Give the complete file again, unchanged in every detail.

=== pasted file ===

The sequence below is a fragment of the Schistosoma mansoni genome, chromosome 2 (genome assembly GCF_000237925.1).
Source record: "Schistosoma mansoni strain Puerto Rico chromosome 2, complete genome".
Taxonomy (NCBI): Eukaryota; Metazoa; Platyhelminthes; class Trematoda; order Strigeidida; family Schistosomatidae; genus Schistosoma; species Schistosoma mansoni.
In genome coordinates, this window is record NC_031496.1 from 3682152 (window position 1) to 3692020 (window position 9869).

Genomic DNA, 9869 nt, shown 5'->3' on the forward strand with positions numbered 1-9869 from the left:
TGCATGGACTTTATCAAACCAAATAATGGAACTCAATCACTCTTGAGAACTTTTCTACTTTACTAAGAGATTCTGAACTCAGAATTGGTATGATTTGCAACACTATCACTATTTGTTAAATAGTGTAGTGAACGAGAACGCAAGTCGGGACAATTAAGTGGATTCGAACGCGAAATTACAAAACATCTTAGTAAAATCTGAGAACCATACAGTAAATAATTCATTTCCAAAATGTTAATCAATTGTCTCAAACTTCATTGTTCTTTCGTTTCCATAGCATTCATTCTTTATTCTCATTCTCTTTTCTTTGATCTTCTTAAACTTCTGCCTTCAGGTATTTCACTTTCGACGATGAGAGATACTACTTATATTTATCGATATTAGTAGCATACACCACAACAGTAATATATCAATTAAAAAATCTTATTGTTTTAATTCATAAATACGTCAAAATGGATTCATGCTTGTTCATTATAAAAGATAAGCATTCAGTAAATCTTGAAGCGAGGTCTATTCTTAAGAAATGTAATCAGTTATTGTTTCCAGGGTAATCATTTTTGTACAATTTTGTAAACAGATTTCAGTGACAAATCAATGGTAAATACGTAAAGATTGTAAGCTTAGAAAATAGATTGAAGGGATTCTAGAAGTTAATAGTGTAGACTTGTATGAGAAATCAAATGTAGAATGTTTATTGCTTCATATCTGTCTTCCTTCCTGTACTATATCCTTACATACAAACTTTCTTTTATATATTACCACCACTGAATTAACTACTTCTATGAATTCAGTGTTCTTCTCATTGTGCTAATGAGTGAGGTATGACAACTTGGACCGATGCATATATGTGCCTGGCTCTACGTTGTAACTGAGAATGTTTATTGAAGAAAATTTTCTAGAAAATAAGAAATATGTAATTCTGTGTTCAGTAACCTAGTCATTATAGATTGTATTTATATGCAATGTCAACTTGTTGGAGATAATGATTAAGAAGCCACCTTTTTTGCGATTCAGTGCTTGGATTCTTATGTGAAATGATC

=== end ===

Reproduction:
The sequence below is a fragment of the Schistosoma mansoni genome, chromosome 2 (genome assembly GCF_000237925.1).
Source record: "Schistosoma mansoni strain Puerto Rico chromosome 2, complete genome".
Taxonomy (NCBI): Eukaryota; Metazoa; Platyhelminthes; class Trematoda; order Strigeidida; family Schistosomatidae; genus Schistosoma; species Schistosoma mansoni.
In genome coordinates, this window is record NC_031496.1 from 3682152 (window position 1) to 3692020 (window position 9869).

Genomic DNA, 9869 nt, shown 5'->3' on the forward strand with positions numbered 1-9869 from the left:
TGCATGGACTTTATCAAACCAAATAATGGAACTCAATCACTCTTGAGAACTTTTCTACTTTACTAAGAGATTCTGAACTCAGAATTGGTATGATTTGCAACACTATCACTATTTGTTAAATAGTGTAGTGAACGAGAACGCAAGTCGGGACAATTAAGTGGATTCGAACGCGAAATTACAAAACATCTTAGTAAAATCTGAGAACCATACAGTAAATAATTCATTTCCAAAATGTTAATCAATTGTCTCAAACTTCATTGTTCTTTCGTTTCCATAGCATTCATTCTTTATTCTCATTCTCTTTTCTTTGATCTTCTTAAACTTCTGCCTTCAGGTATTTCACTTTCGACGATGAGAGATACTACTTATATTTATCGATATTAGTAGCATACACCACAACAGTAATATATCAATTAAAAAATCTTATTGTTTTAATTCATAAATACGTCAAAATGGATTCATGCTTGTTCATTATAAAAGATAAGCATTCAGTAAATCTTGAAGCGAGGTCTATTCTTAAGAAATGTAATCAGTTATTGTTTCCAGGGTAATCATTTTTGTACAATTTTGTAAACAGATTTCAGTGACAAATCAATGGTAAATACGTAAAGATTGTAAGCTTAGAAAATAGATTGAAGGGATTCTAGAAGTTAATAGTGTAGACTTGTATGAGAAATCAAATGTAGAATGTTTATTGCTTCATATCTGTCTTCCTTCCTGTACTATATCCTTACATACAAACTTTCTTTTATATATTACCACCACTGAATTAACTACTTCTATGAATTCAGTGTTCTTCTCATTGTGCTAATGAGTGAGGTATGACAACTTGGACCGATGCATATATGTGCCTGGCTCTACGTTGTAACTGAGAATGTTTATTGAAGAAAATTTTCTAGAAAATAAGAAATATGTAATTCTGTGTTCAGTAACCTAGTCATTATAGATTGTATTTATATGCAATGTCAACTTGTTGGAGATAATGATTAAGAAGCCACCTTTTTTGCGATTCAGTGCTTGGATTCTTATGTGAAATGATC